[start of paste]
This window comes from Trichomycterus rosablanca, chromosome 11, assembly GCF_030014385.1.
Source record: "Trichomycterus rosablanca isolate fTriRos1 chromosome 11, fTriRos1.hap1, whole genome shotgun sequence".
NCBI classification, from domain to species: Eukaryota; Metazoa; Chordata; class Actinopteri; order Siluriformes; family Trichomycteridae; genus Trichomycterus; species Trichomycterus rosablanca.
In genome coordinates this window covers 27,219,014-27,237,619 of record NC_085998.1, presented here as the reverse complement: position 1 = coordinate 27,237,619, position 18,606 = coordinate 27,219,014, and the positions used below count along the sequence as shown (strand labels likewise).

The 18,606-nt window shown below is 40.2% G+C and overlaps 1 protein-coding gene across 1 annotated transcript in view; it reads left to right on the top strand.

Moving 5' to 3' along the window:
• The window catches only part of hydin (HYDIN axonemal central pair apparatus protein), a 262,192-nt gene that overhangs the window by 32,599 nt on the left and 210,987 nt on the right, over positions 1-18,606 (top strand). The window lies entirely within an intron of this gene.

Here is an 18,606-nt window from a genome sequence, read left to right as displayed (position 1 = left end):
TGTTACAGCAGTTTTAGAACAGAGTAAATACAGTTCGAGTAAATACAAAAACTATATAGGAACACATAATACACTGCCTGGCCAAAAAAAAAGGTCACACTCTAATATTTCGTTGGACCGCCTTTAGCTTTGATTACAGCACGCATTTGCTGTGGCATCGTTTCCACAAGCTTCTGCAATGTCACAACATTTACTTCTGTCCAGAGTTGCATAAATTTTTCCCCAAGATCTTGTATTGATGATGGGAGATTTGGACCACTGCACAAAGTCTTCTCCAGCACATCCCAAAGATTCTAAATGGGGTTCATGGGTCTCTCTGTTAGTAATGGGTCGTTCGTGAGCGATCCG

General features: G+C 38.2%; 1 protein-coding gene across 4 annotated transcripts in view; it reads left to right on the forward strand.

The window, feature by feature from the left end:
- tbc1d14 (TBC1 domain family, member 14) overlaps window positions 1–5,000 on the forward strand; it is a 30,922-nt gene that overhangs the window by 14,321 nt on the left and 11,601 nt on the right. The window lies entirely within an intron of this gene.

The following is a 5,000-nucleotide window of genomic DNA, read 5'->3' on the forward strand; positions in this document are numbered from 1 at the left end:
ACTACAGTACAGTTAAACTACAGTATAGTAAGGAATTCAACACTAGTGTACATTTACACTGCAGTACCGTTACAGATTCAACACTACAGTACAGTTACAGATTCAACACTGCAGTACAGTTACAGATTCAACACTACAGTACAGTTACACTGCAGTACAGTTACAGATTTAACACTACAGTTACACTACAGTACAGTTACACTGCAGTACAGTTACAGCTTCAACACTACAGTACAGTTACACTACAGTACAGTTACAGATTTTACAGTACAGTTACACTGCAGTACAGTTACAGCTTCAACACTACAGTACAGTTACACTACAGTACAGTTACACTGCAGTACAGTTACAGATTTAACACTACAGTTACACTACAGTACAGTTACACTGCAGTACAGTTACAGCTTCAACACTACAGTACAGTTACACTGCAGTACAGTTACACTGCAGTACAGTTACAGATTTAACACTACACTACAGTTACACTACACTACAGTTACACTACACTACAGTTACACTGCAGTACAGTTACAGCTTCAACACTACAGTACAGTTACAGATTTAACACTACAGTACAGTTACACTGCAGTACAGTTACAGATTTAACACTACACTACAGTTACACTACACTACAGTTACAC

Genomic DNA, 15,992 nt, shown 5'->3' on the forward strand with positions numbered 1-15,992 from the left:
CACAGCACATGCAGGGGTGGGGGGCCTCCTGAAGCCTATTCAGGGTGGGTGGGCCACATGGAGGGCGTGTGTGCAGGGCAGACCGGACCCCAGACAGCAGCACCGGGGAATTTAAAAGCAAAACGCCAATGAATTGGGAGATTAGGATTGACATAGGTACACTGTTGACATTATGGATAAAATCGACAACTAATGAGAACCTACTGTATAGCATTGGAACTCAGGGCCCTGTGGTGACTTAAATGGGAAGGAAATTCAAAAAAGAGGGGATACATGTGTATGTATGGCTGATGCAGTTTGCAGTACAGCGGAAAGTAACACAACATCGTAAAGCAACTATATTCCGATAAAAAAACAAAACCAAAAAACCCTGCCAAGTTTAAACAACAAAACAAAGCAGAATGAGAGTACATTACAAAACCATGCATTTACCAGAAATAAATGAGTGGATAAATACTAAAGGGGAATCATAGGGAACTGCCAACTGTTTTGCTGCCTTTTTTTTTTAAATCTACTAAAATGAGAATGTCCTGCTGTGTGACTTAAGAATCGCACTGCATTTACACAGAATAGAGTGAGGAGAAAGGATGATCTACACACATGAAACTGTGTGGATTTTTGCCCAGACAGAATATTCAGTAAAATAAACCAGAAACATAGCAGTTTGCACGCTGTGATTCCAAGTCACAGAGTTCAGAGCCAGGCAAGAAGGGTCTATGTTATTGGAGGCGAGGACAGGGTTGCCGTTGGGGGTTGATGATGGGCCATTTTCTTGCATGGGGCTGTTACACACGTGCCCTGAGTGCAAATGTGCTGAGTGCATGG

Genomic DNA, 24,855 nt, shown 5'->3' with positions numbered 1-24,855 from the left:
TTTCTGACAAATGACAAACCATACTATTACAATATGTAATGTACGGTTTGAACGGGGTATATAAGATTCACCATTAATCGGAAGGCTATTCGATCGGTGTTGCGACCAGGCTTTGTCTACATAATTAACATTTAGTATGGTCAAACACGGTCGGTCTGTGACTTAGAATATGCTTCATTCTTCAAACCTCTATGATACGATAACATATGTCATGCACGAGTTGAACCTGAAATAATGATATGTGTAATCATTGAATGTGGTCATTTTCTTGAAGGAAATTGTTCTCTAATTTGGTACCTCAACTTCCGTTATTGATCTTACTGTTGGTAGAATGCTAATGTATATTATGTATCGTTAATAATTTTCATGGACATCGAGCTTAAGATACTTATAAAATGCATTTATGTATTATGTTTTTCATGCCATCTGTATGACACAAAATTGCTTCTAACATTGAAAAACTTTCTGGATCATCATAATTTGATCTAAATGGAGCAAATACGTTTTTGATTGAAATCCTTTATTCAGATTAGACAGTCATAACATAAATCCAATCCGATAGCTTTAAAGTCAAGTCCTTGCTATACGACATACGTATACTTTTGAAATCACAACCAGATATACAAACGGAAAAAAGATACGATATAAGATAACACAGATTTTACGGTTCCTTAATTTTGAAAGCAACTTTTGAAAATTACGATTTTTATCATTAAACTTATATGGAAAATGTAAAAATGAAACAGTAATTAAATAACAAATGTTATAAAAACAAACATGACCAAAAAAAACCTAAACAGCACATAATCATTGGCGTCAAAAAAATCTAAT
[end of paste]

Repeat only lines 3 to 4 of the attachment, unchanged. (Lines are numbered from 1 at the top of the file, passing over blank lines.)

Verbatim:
NCBI classification, from domain to species: Eukaryota; Metazoa; Chordata; class Actinopteri; order Siluriformes; family Trichomycteridae; genus Trichomycterus; species Trichomycterus rosablanca.
In genome coordinates this window covers 27,219,014-27,237,619 of record NC_085998.1, presented here as the reverse complement: position 1 = coordinate 27,237,619, position 18,606 = coordinate 27,219,014, and the positions used below count along the sequence as shown (strand labels likewise).